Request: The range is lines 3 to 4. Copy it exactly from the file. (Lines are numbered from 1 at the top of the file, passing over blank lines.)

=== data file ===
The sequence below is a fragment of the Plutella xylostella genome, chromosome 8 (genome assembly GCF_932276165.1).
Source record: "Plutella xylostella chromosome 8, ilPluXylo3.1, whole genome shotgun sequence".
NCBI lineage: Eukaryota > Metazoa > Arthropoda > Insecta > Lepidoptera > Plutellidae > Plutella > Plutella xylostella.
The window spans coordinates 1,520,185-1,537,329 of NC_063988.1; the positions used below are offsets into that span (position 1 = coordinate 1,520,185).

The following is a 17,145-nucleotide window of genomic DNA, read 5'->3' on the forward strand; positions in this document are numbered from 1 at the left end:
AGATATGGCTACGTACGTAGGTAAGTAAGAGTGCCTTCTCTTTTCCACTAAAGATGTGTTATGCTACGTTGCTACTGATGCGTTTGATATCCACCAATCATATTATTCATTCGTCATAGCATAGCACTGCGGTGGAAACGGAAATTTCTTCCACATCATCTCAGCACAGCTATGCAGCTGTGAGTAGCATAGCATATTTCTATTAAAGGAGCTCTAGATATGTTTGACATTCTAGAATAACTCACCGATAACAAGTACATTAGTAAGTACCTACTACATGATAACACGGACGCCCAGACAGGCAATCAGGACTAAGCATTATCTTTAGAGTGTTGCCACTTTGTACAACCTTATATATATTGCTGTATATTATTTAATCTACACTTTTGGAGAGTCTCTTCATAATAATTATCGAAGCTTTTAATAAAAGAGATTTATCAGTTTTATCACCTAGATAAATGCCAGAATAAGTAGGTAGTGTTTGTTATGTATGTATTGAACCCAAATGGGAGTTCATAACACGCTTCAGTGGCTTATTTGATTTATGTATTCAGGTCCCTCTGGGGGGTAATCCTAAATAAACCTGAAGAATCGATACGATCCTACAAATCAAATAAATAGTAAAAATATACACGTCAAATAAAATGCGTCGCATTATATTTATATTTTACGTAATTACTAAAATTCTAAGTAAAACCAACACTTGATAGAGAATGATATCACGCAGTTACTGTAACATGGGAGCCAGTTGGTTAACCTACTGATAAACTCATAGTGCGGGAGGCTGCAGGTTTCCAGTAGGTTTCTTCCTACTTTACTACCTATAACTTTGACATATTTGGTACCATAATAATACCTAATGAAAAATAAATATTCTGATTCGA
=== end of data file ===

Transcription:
NCBI lineage: Eukaryota > Metazoa > Arthropoda > Insecta > Lepidoptera > Plutellidae > Plutella > Plutella xylostella.
The window spans coordinates 1,520,185-1,537,329 of NC_063988.1; the positions used below are offsets into that span (position 1 = coordinate 1,520,185).